In terms of agricultural productivity and farmers' income, he said, Chinese official replied that the Government attached a high priority to these issues, but regarded them as beyond the supervision scope of WTO.

On the calls by WTO members for China to further liberate its service industry, China said the degree of liberation depended on mutual understanding, as WTO members needed to make concessions and solve concrete problems in the negotiations.

The above official also revealed that during the review session, some members had criticized China's trade policy as regressing. For this, according to the official, assistant Minister of Commerce Qiu Hong had responded that China would firmly adhere to reform and opening up policy.

The official added that Qiu had also refuted criticisms on China's assistance to other countries as a form of "new colonialism" as baseless. Qiu was the head of the Chinese delegation to Geneva.

Review Preparations
In fact, preparatory work for the review led by the Commerce Ministry, which involved over 20 governmental organs, had started in early 2007.

In addition, over 50 deliberations with the WTO secretariat were held prior to the review.

The Ministry also submitted the Chinese Government Policy Statement to the WTO secretariat. These documents set the tone for discussions during the review session.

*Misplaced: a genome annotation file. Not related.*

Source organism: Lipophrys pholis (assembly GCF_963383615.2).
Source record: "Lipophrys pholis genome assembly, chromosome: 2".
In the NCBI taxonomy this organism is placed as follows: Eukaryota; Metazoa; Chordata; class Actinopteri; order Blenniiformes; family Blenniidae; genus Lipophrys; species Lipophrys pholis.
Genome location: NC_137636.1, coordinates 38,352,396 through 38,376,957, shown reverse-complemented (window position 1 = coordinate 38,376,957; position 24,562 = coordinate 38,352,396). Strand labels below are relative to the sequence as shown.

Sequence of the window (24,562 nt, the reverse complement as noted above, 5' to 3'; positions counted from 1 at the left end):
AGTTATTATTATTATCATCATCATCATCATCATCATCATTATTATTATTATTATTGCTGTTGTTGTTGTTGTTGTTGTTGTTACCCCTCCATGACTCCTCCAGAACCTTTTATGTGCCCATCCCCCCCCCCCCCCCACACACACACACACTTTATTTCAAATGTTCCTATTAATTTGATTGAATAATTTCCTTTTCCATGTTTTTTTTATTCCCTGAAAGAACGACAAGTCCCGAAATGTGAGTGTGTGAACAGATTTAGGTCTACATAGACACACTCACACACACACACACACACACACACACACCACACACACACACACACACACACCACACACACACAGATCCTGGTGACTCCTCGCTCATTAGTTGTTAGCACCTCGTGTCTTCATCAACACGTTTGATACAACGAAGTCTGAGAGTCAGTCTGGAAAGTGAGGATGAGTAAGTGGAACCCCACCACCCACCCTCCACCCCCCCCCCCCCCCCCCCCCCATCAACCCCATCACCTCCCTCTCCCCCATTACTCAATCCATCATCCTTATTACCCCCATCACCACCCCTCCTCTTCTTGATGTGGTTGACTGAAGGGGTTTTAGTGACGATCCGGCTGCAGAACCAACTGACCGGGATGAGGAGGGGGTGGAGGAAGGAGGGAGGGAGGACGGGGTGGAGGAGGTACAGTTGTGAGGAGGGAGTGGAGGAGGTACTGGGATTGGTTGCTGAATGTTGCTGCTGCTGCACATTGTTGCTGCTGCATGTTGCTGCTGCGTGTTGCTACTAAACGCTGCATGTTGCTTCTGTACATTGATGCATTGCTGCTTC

Prior to the review, the WTO published a secretariat report saying China would be assessed from four aspects: its economic environment, trade and investment regimes, trade policies and practices by measure, and trade policies by sector.

The report noted that though some aspects of China's trade policy regime remained opaque; it has continued to adopt measures to increase the level of transparency.

Among the efforts mentioned by the report include the introduction of the Regulation on Open Government Information, establishment of National Corruption Prevention Bureau, the implementation of Property Law, Enterprise Income Tax Law, Anti-Monopoly Law and the Law on Enterprise Bankruptcy.
"Continued trade-opening liberalization and structural reforms in China have contributed to real GDP growth rates in excess of 10% over the past 4 years, resulting in rising per-capita income and poverty reduction," WTO director-general Pascal Lamy told the EO on the second day of the review.

"China has continued to attach high priority to the multilateral trading system, and its trade policies continue to be open," he added.

However, the review chairperson's concluding remarks published at the end of the session noted that China faced a number of challenges, including the need to stimulate domestic consumption without boosting inflation, growing income inequality, unequal growth in different economic sectors, and social welfare and environmental concerns.

The remarks also touched on members concerns over Chinese customs procedures, import restrictions, anti-dumping measures, standards, technical regulations and SPS, and restrictions on foreign investment.

The remarks concluded that though members appreciated China's efforts in enhancing transparency, more improvement was needed, as "some aspects of China's policy regime, including standards and domestic regulations, remained complex and opaque".